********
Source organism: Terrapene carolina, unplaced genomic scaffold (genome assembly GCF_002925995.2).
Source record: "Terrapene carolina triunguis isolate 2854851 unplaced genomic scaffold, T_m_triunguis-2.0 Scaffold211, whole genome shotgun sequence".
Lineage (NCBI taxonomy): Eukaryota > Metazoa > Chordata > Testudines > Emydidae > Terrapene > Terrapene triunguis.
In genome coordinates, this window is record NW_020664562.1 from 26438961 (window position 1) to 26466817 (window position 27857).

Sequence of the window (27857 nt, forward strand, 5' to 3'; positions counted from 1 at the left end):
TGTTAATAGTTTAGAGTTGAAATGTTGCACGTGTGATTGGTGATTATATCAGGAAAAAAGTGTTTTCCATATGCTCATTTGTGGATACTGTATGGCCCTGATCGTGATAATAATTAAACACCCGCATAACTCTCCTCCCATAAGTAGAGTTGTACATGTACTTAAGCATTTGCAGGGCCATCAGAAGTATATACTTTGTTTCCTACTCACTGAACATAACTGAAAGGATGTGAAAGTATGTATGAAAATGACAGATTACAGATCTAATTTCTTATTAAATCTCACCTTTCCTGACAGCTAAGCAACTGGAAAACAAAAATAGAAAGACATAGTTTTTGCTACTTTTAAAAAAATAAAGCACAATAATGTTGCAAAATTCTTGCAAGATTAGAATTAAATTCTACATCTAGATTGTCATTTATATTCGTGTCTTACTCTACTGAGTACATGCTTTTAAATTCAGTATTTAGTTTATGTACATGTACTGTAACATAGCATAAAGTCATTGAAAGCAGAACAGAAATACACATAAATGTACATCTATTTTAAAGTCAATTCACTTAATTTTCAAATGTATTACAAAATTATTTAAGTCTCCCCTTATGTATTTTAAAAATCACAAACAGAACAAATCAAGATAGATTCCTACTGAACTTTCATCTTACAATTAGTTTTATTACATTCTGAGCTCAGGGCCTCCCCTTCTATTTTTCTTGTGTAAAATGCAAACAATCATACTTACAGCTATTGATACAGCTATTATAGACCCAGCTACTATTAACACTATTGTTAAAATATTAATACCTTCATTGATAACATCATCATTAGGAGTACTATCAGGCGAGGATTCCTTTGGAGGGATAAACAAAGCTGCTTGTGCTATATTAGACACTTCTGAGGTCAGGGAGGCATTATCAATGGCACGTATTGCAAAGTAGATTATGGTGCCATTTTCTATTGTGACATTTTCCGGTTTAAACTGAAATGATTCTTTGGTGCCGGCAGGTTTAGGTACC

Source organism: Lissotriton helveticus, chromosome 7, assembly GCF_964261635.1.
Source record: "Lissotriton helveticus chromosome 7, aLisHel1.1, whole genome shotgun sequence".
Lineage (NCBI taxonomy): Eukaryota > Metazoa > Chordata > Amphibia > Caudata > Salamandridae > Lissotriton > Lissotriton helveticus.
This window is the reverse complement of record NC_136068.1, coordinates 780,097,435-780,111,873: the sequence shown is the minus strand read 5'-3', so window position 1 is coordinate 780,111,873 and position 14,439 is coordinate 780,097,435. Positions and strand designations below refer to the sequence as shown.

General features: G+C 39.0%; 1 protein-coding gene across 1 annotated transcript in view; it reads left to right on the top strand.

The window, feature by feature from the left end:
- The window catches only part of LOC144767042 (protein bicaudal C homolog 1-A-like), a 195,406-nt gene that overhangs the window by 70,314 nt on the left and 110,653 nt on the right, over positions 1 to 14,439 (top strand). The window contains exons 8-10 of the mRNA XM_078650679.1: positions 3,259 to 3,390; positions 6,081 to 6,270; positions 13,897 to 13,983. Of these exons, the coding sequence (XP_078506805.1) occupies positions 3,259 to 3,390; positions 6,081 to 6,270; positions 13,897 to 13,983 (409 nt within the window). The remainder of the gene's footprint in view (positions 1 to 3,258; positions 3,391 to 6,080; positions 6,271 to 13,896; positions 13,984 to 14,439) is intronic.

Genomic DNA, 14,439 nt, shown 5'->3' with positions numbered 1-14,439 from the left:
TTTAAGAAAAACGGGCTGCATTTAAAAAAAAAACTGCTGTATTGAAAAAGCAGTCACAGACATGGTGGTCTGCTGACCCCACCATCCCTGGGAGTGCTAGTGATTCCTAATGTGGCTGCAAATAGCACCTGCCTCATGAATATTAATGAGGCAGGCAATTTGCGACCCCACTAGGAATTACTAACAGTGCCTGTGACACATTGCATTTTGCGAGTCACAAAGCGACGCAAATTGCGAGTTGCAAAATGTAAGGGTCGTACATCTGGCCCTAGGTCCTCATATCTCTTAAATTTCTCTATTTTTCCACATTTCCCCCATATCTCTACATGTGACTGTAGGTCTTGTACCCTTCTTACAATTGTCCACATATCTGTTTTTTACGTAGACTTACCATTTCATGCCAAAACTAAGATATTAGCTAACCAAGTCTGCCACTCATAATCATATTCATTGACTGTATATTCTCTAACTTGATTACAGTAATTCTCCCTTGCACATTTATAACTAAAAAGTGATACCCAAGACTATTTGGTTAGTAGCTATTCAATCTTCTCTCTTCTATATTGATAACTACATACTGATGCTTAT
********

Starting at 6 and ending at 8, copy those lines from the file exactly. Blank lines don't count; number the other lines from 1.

TGTTAATAGTTTAGAGTTGAAATGTTGCACGTGTGATTGGTGATTATATCAGGAAAAAAGTGTTTTCCATATGCTCATTTGTGGATACTGTATGGCCCTGATCGTGATAATAATTAAACACCCGCATAACTCTCCTCCCATAAGTAGAGTTGTACATGTACTTAAGCATTTGCAGGGCCATCAGAAGTATATACTTTGTTTCCTACTCACTGAACATAACTGAAAGGATGTGAAAGTATGTATGAAAATGACAGATTACAGATCTAATTTCTTATTAAATCTCACCTTTCCTGACAGCTAAGCAACTGGAAAACAAAAATAGAAAGACATAGTTTTTGCTACTTTTAAAAAAATAAAGCACAATAATGTTGCAAAATTCTTGCAAGATTAGAATTAAATTCTACATCTAGATTGTCATTTATATTCGTGTCTTACTCTACTGAGTACATGCTTTTAAATTCAGTATTTAGTTTATGTACATGTACTGTAACATAGCATAAAGTCATTGAAAGCAGAACAGAAATACACATAAATGTACATCTATTTTAAAGTCAATTCACTTAATTTTCAAATGTATTACAAAATTATTTAAGTCTCCCCTTATGTATTTTAAAAATCACAAACAGAACAAATCAAGATAGATTCCTACTGAACTTTCATCTTACAATTAGTTTTATTACATTCTGAGCTCAGGGCCTCCCCTTCTATTTTTCTTGTGTAAAATGCAAACAATCATACTTACAGCTATTGATACAGCTATTATAGACCCAGCTACTATTAACACTATTGTTAAAATATTAATACCTTCATTGATAACATCATCATTAGGAGTACTATCAGGCGAGGATTCCTTTGGAGGGATAAACAAAGCTGCTTGTGCTATATTAGACACTTCTGAGGTCAGGGAGGCATTATCAATGGCACGTATTGCAAAGTAGATTATGGTGCCATTTTCTATTGTGACATTTTCCGGTTTAAACTGAAATGATTCTTTGGTGCCGGCAGGTTTAGGTACC

Source organism: Lissotriton helveticus, chromosome 7, assembly GCF_964261635.1.
Source record: "Lissotriton helveticus chromosome 7, aLisHel1.1, whole genome shotgun sequence".